Market the Right Image
Q: I'm thinking about opening a children's fine clothing boutique, and I have several great marketing ideas. A new hospital just opened less than a mile from the proposed store. Can I make some type of advertising offer through the maternity ward? Is it bad marketing to distribute fliers in my large competitors' parking lots? I'm also planning to contact the PTA at nearby elementary schools for a fashion show and fund-raiser. Any thoughts or other suggestions?
A: First and foremost, it's important to make the way you promote consistent with the image you wish to project. Unlike megastores that offer low prices to the masses through hundreds of outlets, your unique boutique must draw from a carefully targeted market within a small geographic area. Instead of fliers on car windshields, which would cheapen the image of your "fine" apparel, create an upscale direct-mail campaign to households with the right qualifications within a 5- to 10-mile radius of your boutique. Support your direct mail with advertising in local publications that reach parents and have appropriately targeted subject matter.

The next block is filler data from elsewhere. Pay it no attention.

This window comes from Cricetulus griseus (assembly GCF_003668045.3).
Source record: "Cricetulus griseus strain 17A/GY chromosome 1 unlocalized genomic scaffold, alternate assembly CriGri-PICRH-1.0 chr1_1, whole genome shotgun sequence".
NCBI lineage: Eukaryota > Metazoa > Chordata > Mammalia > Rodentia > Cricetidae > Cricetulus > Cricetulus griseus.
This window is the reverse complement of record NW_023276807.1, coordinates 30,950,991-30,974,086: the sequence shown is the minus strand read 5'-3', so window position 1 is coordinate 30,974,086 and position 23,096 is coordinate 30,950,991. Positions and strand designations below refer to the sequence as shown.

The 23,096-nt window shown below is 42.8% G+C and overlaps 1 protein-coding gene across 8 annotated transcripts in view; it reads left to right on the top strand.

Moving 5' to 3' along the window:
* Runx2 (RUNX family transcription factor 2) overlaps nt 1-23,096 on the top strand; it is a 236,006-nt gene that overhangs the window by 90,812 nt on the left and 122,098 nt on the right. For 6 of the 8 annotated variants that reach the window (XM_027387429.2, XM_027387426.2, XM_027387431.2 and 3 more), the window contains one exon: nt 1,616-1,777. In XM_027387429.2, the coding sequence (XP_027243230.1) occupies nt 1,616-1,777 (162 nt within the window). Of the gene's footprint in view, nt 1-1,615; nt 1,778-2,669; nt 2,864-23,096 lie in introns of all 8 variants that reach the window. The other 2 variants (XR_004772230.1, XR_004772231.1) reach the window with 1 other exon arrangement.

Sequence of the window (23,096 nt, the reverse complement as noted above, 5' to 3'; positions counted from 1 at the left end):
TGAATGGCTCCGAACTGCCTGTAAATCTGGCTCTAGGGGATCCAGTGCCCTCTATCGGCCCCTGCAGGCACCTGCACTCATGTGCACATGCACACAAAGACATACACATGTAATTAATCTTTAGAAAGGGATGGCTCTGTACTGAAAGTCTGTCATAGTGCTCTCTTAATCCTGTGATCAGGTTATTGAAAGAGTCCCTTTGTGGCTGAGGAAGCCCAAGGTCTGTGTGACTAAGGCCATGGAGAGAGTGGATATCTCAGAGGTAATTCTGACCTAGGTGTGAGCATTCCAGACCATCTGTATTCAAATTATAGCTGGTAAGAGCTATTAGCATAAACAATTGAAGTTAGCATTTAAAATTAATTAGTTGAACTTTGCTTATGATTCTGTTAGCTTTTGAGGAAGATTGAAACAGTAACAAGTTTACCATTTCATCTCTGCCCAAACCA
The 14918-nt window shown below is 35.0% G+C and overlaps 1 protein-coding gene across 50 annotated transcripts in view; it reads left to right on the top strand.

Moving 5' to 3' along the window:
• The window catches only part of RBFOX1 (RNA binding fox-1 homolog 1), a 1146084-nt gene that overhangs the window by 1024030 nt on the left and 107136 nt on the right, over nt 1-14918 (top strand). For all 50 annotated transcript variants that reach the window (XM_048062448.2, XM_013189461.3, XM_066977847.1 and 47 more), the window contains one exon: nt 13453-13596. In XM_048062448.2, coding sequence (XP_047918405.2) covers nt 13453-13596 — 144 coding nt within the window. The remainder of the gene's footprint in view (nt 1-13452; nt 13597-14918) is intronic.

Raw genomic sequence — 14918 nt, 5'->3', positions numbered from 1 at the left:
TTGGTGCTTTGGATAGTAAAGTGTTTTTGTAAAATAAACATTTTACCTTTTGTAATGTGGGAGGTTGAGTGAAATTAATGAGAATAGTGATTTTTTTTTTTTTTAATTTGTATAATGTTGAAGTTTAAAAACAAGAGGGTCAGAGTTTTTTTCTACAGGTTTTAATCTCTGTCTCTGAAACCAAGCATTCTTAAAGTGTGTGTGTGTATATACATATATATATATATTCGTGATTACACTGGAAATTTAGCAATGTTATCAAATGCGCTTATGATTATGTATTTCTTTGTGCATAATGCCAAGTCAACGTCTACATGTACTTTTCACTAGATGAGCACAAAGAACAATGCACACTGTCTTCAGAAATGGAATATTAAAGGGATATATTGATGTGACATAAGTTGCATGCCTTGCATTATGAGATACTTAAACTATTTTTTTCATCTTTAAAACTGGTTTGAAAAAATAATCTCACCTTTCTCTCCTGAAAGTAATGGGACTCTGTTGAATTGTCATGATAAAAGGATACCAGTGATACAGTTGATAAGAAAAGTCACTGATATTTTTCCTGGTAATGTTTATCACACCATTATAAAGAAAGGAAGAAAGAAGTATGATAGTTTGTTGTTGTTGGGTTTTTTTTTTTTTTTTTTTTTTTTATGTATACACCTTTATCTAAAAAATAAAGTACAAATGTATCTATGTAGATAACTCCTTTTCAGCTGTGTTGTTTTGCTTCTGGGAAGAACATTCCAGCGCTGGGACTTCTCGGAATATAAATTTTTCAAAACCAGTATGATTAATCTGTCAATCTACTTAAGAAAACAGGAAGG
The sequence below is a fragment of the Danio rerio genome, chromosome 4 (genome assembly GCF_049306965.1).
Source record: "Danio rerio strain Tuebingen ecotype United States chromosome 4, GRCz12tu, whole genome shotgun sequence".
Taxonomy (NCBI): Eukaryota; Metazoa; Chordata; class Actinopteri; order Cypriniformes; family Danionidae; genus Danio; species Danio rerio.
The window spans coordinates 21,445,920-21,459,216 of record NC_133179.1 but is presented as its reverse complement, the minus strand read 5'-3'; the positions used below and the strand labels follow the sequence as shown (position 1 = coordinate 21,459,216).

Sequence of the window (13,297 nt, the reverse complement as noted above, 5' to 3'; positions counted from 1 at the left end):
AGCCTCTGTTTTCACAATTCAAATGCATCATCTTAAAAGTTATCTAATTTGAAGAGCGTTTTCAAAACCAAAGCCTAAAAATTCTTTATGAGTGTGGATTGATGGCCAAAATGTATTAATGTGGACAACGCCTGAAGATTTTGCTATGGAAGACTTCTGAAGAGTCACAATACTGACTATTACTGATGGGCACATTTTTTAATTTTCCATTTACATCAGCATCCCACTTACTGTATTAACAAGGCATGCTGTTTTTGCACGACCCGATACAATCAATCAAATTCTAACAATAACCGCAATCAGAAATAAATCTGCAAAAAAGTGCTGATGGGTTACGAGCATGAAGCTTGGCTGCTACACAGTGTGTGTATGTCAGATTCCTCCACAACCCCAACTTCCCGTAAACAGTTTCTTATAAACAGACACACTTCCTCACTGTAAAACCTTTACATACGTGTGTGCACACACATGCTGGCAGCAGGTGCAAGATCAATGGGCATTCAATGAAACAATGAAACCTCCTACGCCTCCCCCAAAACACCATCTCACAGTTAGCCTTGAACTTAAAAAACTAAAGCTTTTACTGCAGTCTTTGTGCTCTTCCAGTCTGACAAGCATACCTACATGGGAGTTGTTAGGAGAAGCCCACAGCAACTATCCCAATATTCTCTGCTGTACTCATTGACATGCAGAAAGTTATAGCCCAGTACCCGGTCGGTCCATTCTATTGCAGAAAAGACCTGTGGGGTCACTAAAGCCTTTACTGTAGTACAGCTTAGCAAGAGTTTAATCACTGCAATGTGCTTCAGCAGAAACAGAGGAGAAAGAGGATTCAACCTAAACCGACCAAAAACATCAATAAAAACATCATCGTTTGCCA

Since you plan to offer fine clothing for children in your new boutique, develop a creative marketing message uniquely different from that of your major competitors. Devise a slogan or theme for your store's campaign to carry through into your advertising and promotional activities that focuses on quality, value and the finer aspects of the apparel you offer.
Lastly, special promotions are a great way to build awareness for your new boutique. Your fashion show idea sounds like a winner. While you probably can't advertise in the local maternity ward, you may be able to offer a gift to new mothers that's accompanied by a gift tag with information about your store. Join local organizations whose memberships consist largely of parents-if the groups are focused on children's issues, so much the better-and get involved with membership drives and contribute door prizes. Set up in-store promotions that build repeat business, such as forming a "Grandmothers' Gift Club" to give all grandmothers a special discount and notices of upcoming sales. When new members join, you can record their grandchildren's birth dates, then mail friendly reminders with gift suggestions.